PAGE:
It RESISTS digestion by your acids and enzymes in stomach and small intestine, so that it can be exclusive food for the gut bugs, who in turn “poop” SCFAs, butyrate being one of them. Only way to get it to the colon where it’s needed. RS is but one of the fermentable fibers that do this, but the more unique and powerful.

      Richard Nikoley wrote on April 9th, 2014
  19. I’m sorry if this has been addressed 4578436 times, but there is so much info its hard to keep up. So..would hummus & cold refried beans work? I really dont like potatoes or green bananas & would like to try food before supplements..
    thanks!

    Ashley wrote on April 9th, 2014
  20. 1) is all the starch in raw potatoes and raw rice resistant?
    2) if so, when cooled (and reheated) after heating, does all the starch revert to RS3 or does some stay non resistant?

    If the answers are yes, does this mean that carbs in sushi rice, potato salad, refried beans, twice fried (Belgium style) french fries, etc. should be treated as fiber in a low carb/keto diet?

    Lowen Gatner wrote on April 21st, 2014
  21. I have been doing raw potato starch (Bobs) for about two weeks now. I generally do a low carb diet and have problems with constipation. Actually, I have had problems with constipation the better part of my life (I’m 57). This stuff is a miracle. Daily or twice daily, no strain, no pain. I do have some interesting gas, but in general it’s worth it. The raw potato starch doesn’t add any taste to my smoothies or protien shakes so I don’t even know it’s there. I have’nt gained any weight, my waist isn’t any bigger, I feel better; this is a win-win for me.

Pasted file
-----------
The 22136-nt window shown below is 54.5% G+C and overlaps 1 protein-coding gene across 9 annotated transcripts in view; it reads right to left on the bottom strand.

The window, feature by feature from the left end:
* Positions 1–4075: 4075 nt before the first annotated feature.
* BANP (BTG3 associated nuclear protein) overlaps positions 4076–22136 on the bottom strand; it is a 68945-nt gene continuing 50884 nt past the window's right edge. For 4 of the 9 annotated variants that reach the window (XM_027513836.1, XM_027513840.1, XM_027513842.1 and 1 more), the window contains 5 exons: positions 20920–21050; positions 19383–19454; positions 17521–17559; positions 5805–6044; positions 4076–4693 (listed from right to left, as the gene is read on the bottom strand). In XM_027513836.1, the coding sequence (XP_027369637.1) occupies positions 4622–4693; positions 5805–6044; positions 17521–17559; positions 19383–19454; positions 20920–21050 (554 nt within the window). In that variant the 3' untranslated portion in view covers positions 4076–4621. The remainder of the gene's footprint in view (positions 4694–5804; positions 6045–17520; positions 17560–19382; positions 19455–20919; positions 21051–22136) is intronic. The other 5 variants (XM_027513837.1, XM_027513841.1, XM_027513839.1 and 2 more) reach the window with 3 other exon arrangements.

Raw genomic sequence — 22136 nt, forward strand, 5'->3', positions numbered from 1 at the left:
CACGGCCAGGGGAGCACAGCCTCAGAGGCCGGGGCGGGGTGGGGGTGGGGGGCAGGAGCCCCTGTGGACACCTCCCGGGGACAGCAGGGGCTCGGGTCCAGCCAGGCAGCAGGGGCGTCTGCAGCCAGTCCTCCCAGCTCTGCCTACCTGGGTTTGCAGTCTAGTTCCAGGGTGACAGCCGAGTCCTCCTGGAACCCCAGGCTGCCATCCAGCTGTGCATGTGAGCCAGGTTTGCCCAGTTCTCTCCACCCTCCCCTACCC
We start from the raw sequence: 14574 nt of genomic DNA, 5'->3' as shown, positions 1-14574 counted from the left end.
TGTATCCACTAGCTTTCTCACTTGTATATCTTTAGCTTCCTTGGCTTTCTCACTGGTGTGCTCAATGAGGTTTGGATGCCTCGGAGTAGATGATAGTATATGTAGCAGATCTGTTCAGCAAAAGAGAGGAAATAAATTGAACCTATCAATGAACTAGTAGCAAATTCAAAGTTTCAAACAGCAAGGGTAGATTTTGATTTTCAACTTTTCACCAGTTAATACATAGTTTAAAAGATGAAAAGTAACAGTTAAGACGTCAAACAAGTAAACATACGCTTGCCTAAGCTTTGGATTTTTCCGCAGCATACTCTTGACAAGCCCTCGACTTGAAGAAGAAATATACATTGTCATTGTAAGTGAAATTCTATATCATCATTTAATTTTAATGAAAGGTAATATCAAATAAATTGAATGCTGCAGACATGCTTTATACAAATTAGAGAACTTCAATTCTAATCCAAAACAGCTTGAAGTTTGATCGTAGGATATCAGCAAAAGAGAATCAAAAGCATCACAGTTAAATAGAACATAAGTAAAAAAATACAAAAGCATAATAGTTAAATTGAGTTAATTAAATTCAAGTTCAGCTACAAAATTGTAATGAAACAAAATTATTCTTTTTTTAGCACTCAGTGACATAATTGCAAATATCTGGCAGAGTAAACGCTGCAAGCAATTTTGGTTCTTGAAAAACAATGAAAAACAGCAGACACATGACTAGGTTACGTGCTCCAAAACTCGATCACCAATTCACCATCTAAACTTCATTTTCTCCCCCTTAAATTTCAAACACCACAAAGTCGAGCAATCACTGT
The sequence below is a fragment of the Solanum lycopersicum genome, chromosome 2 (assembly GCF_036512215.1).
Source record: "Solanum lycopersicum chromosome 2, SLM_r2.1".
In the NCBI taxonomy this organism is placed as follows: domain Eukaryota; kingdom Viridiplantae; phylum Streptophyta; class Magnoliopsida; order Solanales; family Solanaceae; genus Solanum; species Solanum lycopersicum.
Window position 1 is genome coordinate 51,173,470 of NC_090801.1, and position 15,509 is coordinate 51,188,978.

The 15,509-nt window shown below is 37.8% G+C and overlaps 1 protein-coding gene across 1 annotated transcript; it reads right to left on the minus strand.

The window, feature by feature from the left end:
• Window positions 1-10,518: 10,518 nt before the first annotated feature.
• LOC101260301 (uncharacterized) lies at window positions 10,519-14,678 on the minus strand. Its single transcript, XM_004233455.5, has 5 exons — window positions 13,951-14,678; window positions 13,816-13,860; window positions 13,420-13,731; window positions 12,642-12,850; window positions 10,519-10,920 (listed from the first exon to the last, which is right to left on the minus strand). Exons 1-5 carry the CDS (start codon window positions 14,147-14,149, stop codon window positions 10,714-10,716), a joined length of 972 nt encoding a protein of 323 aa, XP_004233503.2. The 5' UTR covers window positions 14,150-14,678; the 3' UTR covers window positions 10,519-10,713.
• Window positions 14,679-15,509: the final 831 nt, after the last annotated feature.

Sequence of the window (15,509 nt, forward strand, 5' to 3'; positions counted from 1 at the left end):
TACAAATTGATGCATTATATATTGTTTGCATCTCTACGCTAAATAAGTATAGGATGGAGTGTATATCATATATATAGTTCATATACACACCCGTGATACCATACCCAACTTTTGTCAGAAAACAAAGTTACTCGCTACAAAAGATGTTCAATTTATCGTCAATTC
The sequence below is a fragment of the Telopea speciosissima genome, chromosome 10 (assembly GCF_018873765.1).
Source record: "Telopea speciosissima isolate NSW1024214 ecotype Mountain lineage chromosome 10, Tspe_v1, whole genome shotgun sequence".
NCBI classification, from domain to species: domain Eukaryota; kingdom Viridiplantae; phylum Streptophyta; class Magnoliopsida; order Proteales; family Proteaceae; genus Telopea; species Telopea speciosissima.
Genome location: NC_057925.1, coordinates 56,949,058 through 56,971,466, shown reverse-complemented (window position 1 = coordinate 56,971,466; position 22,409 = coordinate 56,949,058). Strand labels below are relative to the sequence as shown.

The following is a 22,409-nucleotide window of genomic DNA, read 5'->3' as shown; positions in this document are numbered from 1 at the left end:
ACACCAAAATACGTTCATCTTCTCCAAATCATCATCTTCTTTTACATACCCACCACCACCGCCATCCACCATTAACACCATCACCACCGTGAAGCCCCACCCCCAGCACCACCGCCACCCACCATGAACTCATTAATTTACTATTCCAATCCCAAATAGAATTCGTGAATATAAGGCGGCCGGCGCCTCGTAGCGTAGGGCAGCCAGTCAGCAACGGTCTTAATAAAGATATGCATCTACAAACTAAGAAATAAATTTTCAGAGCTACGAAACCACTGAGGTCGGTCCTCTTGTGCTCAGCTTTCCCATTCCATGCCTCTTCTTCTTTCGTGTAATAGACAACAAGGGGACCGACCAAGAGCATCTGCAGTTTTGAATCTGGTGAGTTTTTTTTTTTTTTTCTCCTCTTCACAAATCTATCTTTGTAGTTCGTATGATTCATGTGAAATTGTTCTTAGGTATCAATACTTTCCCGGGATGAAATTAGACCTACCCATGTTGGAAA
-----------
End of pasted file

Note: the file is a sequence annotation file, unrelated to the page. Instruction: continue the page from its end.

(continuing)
Dave R wrote on April 24th, 2014
  22. Mark, this subject is very close to the subject of molecular hydrogen. We are now finding that H2, created from breakdown of resistant starches in the gut comes to an amazing 10-15L per day, and yet it appears that just small amounts of supplemental H2 has often profound therapeutic effects.

    Here’s a great video of H2 Expert, professor Tyler LeBaron talking to Keegan Smith, Performance and strength coach.
    https://www.youtube.com/watch?v=ruIppjyv8OU&list=UUfr1n1ImrGTghVDI01er0-A

    Ian Blair Hamilton wrote on May 5th, 2014
  23. So, after intermittently fasting, it would seem a good thing to me to eat a small serving of potato salad. One has the resistant starch in the cold cooked potato, fat from the egg yolk and mayo and the protein from the egg white all in one dish. One can get away with some starch after fasting, so it would seem a good time to do that.

    Sharon Burress wrote on June 4th, 2014